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DVD Review: N.Y.H.C.

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The classic documentary N.Y.H.C. was released this year on DVD. It was originally an hour and a half film. This two-disc release from Halo Eight features that film plus previously unreleased live performances, deleted scenes, bonus footage, and director's commentary from Frank Pavich. Eight hours. EIGHT FREAKIN' HOURS OF NEW YORK HARDCORE! The interviews and performances include Crown of Thornz, District 9, Madball, No Redeeming Social Value, 108, 25 ta Life, Vision of Disorder, Murphy's Law, Agnostic Front, and The Cro-Mags. Best of all are "where are they now?" follow-up interviews with Roger Miret, Freddy Madball, Lord Ezec, Rick ta Life, and others.

This is an excellent documentary and in fact has won several key awards at film festivals around the world. Like Penelope Spheeris' The Decline of Western Civilization, it examines a vibrant music scene as it is happening. Unlike that film, however, where it seemed that Spheeris was an outsider, Pavich seem to be on intimate terms with the subject he is exploring. And although American Hardcore was also made by insiders and the book's author Steven Blush says "[it] ain't no revisionist history," it is inevitable that some measure of rosy nostalgia affected the interviews. N.Y.H.C. doesn't pretty it up. It never was pretty, anyway.

Although there is a distinctive New York hardcore sound, the bands and the band members' lives were diverse. From suburban Long Island kids to South Bronx Puerto Ricans, from Hare Krishnas to beer-swilling drunks, from parents to the childless and hoping to stay that way… what all of these people had in common was hardcore. The filmmakers' question, "What is hardcore?" got many answers, but the bottom line is, as Rick ta Life (25 to Life) summed it up, "This music is not for everyone." A 108 member described hardcore as "no frills… the essence" and felt that his Hare Krishna practice and hardcore were one and the same. Kevin Gill (SFT Records) echoed the continuing DIY ethic derived from punk in discussing how neighborhoods were turning into collections of chain stores, and how hardcore rejects all that.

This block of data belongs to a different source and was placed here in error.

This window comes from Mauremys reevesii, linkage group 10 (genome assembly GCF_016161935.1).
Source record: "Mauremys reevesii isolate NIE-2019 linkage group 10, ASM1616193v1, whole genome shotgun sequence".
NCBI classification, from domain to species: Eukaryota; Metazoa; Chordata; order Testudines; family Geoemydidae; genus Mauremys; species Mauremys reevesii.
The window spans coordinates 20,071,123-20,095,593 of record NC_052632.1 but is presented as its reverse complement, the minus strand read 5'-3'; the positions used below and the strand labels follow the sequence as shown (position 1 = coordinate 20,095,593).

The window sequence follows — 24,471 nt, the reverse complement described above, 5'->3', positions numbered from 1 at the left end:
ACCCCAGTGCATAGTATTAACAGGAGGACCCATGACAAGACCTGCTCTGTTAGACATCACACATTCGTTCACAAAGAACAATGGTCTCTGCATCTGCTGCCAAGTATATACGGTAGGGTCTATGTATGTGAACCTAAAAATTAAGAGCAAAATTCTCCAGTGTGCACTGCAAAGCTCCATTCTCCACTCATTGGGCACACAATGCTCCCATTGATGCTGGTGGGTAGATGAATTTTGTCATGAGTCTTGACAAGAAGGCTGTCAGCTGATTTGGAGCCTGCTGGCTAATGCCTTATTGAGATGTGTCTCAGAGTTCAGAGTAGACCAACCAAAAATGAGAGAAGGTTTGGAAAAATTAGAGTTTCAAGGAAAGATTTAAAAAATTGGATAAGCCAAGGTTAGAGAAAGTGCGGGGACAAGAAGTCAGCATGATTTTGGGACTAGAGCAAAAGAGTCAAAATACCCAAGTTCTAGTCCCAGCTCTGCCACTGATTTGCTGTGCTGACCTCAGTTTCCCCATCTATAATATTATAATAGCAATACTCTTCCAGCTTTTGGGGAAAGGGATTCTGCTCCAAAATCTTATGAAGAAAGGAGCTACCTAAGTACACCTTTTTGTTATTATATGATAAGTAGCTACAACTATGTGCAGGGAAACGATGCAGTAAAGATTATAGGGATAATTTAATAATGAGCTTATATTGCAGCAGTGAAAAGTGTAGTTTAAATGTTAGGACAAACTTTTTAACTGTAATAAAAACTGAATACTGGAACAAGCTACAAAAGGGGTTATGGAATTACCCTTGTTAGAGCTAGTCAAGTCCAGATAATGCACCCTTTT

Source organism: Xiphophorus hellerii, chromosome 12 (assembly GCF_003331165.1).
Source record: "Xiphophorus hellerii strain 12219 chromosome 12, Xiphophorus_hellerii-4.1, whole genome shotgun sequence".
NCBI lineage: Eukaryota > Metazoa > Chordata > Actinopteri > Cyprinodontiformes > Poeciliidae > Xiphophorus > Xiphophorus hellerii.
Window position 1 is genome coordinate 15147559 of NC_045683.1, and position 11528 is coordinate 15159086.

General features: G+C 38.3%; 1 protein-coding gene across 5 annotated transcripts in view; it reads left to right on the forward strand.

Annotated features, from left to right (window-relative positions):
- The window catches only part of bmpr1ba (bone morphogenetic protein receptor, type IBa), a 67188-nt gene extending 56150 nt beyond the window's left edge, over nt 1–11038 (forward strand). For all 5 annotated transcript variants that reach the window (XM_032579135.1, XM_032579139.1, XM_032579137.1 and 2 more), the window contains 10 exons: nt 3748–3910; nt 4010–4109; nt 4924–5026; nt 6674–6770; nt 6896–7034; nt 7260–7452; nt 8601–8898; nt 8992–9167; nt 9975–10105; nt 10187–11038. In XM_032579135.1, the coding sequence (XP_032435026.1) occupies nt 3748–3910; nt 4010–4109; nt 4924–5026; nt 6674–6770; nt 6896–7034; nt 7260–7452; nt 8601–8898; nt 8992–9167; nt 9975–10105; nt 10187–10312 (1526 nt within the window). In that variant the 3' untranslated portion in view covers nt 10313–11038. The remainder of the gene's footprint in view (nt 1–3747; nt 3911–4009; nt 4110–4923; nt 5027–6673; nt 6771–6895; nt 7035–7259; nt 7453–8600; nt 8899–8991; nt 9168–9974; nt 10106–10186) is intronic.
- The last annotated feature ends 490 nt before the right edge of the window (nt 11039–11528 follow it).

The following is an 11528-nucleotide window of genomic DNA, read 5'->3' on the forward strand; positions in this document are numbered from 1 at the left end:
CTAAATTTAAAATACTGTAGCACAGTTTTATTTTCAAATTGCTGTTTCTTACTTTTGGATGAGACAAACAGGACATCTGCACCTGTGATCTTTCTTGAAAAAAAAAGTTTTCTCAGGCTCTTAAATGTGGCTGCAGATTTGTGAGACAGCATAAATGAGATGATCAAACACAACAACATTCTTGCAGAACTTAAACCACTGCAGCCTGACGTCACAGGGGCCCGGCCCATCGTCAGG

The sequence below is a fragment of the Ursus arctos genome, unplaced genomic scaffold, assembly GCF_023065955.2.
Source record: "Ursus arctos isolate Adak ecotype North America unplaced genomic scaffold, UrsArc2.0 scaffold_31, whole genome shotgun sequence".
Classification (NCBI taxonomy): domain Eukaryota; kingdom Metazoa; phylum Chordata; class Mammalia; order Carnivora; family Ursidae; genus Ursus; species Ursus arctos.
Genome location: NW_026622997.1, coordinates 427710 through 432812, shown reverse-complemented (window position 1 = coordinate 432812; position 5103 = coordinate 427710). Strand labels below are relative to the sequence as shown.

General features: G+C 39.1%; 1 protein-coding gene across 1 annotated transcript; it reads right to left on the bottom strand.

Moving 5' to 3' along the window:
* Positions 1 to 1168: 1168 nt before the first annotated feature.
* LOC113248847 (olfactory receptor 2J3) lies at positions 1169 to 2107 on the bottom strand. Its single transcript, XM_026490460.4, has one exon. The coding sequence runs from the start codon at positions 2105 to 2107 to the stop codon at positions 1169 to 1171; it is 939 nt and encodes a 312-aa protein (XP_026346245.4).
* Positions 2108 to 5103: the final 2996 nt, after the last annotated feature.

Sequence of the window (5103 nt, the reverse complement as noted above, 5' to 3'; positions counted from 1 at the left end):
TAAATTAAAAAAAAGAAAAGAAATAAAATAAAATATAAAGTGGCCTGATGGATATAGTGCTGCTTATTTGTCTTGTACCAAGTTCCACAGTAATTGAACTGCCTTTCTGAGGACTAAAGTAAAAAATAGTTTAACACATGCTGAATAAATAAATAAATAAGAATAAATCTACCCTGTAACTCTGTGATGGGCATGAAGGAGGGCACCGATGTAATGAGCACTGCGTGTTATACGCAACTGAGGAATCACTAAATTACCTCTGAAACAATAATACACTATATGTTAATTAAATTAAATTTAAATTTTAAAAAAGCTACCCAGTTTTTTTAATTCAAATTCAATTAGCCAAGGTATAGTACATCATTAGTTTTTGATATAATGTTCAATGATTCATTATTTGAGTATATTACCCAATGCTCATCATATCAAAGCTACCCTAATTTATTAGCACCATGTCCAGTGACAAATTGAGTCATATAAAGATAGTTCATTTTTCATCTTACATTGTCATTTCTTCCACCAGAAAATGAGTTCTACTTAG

While some of the interviews were more serious, others were funny. Lord Ezec (aka Danny Diablo) of Crown of Thornz was very entertaining. From his early comments ("Hardcore has some of the ugliest people…") to his "where are they now?" interview in Los Angeles, where he lives with a one-eyed pit bull named Ajax, his reflections on his bands, lyrics, and life were hilarious. (By the way, his band Skarhead is performing at Studio B in Brooklyn this Saturday, May 24, with Lordz of Brooklyn, Maximum Penalty, and others.)

It was tough to watch interviews with the guys in District 9. Those kids had it hard. It was good to see the later interview with Myke. Glad to see he's still kicking it.

Instead of interviews with one band at a time, as with Spheeris' film, N.Y.H.C. is loosely arranged by topics that flow into one another. The musicians discuss things like the scene, side jobs, spirituality, boozing and chasing women, labels, money, and tattoos. Some of the transitions are jarring. For example, the film shows No Redeeming Social Value band members performing with their pants around their knees and their junk hanging out (drunk, of course) and then shifts into profiling 108, a straightedge Hare Krishna band. Kinda makes your head spin. Diversity, right?

Although the bands profiled are '90s-era hardcore, the film includes interviews with Roger Miret and John Joseph. Their bands, Agnostic Front and The Cro-Mags respectively, were still active in the '90s but were established in the previous decade. Miret is interviewed in the hospital after breaking his back at a Madball show. Now, Agnostic Front is still touring. The band will be in Europe in July. Some of the other bands in this film have broken up, however.

And speaking of Madball, there are pictures of a seven-year-old Freddie Madball singing with his brother Roger's band, Agnostic Front.

The second disc contains updated interviews, among other treats. Toby H2O is interviewed with Freddie Madball, but unfortunately Sick of It All is not profiled in the original documentary. All of the interviewees comment on the decline of the New York scene, with the loss of important venues and perhaps the negative influence of Guiliani. In fact, the musicians all commented on how they played outside the city much more often than in the city. All music scenes ebb and flow, so I guess that's to be expected. There's some rosy nostalgia, but most of the artists are still living the life and creating music. But I guess with age, things change a little: as Freddy Madball said, "I can't wait for the day when I can sing about the Rolexes."

Highly recommended.

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